The Monster Rancher series started up on the PlayStation back in 1997, and it has since grown into multiple sequels as well as a cartoon. The hook for the game is that magical monsters can be unlocked from everyday music and game CDs, which the game terms mystery discs. Essentially, the game samples a bit of data from any CD you enter and uses that digital data to create various monsters. In the Monster Rancher world, children who aren't quite old or experienced enough to ranch their own monsters and train them to fight are instead trained in the game of battle cards. The competition can get pretty fierce, as players are encouraged, or rather, forced, to wager valuable cards on the outcomes of their matches.
The storyline sends you, as friend to fellow card player Cue, on a quest to recover her complete set of Monster Rancher cards, which has mysteriously vanished. In order to complete the set, you will have to win in several tournaments and personal competitions. Like in the games before it, Monster Rancher Battle Card: Episode II's years are split up into months of four weeks apiece, with a new competition or action taking place every week. Some weeks you can challenge an opponent, while others you will choose to spend in the laboratory making cards of your own. Tecmo's franchise calling card, the ability to create game elements using data gleaned from the everyday music and game CDs you already own, is present and accounted for. While any CD can be used to create cards, CDs from artists like Dido, *NSYNC, and Britney Spears, as well as other Tecmo game CDs, can be used to generate rare monster cards and techniques. Even more obscure CDs--like The Smiths' most recent album, Singles--result in a special card, offering a small insight into either the listening tastes of the developers or the odd happenstances of random number theory.
The mechanics of the Monster Rancher Battle Card system are relatively simple. Using a deck of 50 cards to accompany your three chosen monsters, you and an opponent take turns drawing five-card hands and discarding cards in order to generate points called GUTS, which power other cards. Discarding your entire hand will generate five GUTS, but it will leave you defenseless. Monster Rancher Battle Card: Episode II includes a complete roster of Monster Rancher favorites, and each monster has its own set of techniques. Like the Magic the Gathering and Pokémon collectible card games, creating a balanced team, a fast team, a powerhouse team, or a gimmick team are all viable strategies. The AI's harder difficulties will be happy to show you some rather interesting deck types. For example, one of the opponents you will face at the battle card tournaments will employ a stalling strategy, in which her monsters will sit back and block, generating little or no GUTS, forcing you to waste GUTS trying to overcome her inexpensive defenses and regenerative capabilities. The game is not as complex as some of the more mainstream collectible card games, and it's not entirely novel enough to convert fans of the Pokémon card games.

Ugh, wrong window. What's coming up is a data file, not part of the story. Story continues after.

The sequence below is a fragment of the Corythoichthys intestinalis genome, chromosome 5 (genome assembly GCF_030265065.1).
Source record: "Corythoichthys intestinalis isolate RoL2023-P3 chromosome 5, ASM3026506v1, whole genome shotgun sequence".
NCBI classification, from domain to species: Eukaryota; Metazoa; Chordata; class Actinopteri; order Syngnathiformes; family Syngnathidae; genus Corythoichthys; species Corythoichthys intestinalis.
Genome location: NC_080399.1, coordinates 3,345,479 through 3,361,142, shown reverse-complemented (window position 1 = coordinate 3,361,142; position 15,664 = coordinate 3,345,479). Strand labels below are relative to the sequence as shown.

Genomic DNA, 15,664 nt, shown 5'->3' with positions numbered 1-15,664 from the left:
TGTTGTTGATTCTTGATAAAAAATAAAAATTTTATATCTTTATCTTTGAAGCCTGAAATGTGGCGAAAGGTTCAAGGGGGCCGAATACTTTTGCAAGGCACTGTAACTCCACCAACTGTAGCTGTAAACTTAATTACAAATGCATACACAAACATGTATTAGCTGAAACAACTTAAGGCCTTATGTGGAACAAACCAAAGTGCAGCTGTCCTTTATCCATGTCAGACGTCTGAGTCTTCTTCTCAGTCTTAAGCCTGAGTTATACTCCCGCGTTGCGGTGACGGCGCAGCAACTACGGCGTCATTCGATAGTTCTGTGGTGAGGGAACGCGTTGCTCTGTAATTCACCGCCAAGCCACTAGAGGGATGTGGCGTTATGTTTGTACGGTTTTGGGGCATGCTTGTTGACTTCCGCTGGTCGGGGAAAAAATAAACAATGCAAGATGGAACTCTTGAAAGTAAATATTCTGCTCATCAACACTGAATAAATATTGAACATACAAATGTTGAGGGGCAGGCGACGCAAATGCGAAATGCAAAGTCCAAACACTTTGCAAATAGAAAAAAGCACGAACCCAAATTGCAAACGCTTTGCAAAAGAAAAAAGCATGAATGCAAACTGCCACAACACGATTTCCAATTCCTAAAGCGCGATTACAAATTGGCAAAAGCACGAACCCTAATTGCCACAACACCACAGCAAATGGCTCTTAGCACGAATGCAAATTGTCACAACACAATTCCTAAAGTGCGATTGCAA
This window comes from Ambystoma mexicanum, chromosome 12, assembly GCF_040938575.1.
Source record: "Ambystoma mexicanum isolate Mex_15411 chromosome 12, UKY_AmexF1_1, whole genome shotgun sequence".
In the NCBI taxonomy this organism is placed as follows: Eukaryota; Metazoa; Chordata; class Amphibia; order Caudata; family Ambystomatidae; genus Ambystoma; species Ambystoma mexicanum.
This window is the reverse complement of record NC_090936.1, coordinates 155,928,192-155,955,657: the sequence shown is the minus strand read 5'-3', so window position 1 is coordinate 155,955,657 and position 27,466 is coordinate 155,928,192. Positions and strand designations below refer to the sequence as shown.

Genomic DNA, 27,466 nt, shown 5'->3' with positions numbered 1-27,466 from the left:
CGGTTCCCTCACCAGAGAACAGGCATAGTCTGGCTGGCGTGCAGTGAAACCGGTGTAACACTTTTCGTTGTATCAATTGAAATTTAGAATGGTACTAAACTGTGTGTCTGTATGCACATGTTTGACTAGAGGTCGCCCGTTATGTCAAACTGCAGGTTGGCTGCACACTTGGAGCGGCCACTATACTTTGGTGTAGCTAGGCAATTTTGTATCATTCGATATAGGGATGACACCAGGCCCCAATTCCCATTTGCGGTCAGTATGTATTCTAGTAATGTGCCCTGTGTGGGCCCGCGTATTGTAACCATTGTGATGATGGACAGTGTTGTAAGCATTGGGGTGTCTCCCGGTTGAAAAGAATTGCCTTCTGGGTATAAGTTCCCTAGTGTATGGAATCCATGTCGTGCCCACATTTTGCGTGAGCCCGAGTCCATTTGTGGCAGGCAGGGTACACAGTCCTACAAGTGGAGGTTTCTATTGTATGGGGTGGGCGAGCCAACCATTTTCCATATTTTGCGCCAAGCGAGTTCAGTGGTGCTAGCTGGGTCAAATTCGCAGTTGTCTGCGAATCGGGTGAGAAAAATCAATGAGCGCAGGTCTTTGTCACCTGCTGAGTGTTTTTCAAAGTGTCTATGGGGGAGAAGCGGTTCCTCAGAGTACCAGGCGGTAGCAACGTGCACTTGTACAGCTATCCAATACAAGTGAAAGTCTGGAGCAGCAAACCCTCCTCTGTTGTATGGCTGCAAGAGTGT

Graphically, Monster Rancher Battle Card: Episode II has its opposing good and bad points. The character designs for the NPCs encountered and the monsters you can train are endearing, and the artwork on the cards is simple, amusing, and pleasing to the eye. The familiar NPCs and monsters will immediately attract fans of the cartoon. On the other hand, the still animation following each attack and corresponding defense is horribly boring and repetitive. Luckily, an option exists to turn off the animations, returning the game to its bare-bones card game mode.
The music that cycles during card battles can get horribly repetitive at times, as endearing and innocently festive as it may be. The sounds of cards flipping back and forth exist, as do the appropriate cutscene combat sound effects, although none are special in any way. To accompany the rapidly repeating ditty, opponents feel the urge to taunt, tease, discuss tactics, and basically blather on about nonsense during matches, before and after every move is made. Bypassing this filler chat is necessary for any kind of pace to be established, and thankfully an option exists to toggle in-game talking on or off.
When you've completed your lengthy journey and own the set of cards, play can continue in the multiplayer battle mode, a nice complement to the often-tedious single-player story mode. Only the difficult setting holds any reasonable challenge for players at all familiar with the mechanics of modern collectible-card games, but even when you're dominating them, matches drag on entirely too long and take place too often. Battle Card Episode II does, however, re-create a very playable, if visually unexciting, card game that those weaned on the cartoon and namesake breeding titles may find time to enjoy.